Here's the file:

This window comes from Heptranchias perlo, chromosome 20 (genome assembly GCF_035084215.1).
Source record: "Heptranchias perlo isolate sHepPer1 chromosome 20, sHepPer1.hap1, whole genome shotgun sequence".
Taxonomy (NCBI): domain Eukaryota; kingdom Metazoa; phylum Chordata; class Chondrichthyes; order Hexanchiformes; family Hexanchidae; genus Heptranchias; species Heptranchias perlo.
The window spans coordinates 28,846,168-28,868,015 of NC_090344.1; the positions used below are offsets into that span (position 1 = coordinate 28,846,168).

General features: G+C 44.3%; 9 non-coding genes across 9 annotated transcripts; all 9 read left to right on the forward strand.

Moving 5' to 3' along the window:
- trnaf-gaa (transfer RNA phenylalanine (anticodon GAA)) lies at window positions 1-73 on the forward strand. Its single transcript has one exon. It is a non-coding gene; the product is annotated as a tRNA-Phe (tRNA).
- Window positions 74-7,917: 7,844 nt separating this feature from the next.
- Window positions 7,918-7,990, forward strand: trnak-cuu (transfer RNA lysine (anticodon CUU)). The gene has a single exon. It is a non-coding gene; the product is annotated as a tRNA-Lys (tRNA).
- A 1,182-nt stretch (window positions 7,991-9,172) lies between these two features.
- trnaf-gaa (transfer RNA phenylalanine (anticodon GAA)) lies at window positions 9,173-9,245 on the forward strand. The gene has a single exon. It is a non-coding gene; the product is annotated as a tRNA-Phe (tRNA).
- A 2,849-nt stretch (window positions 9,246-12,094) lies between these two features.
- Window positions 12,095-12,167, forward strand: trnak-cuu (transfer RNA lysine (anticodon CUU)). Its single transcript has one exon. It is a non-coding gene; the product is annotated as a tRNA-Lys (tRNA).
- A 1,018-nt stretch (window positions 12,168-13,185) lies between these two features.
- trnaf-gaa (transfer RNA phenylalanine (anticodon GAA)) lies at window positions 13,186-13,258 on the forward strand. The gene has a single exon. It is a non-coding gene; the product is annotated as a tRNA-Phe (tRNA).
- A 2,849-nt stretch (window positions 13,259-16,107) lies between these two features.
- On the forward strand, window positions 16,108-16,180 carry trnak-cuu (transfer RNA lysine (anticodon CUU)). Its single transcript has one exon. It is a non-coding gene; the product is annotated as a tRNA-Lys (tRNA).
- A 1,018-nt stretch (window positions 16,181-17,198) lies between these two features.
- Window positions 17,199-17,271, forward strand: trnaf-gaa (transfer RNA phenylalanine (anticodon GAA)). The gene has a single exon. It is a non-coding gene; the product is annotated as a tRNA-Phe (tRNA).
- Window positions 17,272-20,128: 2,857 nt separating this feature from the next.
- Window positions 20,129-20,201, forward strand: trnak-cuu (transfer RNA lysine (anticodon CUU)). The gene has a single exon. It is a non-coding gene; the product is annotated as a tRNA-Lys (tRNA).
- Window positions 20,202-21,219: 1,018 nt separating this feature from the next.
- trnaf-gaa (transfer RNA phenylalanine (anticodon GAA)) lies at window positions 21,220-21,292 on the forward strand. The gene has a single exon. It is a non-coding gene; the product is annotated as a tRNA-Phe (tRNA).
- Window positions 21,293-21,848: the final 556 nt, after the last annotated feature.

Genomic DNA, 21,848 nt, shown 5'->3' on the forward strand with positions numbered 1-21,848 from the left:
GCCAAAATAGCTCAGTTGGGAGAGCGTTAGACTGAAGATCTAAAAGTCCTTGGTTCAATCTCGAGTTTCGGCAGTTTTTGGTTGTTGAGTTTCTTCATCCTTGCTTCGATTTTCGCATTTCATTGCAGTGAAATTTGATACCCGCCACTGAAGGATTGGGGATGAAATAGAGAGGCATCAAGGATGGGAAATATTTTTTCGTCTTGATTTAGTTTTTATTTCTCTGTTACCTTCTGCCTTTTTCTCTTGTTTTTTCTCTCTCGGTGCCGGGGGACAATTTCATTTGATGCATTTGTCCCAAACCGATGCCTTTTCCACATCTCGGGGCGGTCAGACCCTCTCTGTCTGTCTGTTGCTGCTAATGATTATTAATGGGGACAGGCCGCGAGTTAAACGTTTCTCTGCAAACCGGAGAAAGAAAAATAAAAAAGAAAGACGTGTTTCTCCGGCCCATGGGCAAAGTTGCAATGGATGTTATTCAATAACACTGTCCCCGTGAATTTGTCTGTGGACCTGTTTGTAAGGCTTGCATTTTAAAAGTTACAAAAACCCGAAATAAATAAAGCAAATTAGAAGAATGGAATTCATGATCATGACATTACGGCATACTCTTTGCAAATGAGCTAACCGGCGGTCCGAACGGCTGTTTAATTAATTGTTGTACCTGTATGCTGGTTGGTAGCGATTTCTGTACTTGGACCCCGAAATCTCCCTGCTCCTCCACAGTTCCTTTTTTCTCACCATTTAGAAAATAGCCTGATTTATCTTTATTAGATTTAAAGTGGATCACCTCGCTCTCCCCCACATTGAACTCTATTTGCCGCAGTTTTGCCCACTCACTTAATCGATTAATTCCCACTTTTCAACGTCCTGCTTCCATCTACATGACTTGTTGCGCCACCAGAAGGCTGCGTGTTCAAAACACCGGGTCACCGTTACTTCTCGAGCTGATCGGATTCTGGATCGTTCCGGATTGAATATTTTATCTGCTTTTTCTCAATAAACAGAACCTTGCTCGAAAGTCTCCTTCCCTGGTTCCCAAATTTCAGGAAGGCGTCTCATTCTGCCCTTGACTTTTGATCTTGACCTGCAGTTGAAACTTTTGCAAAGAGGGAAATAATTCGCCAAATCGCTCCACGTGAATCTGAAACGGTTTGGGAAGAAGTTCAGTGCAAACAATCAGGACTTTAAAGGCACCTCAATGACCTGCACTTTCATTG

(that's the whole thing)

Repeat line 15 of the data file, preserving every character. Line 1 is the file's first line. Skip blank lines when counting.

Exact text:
- trnaf-gaa (transfer RNA phenylalanine (anticodon GAA)) lies at window positions 13,186-13,258 on the forward strand. The gene has a single exon. It is a non-coding gene; the product is annotated as a tRNA-Phe (tRNA).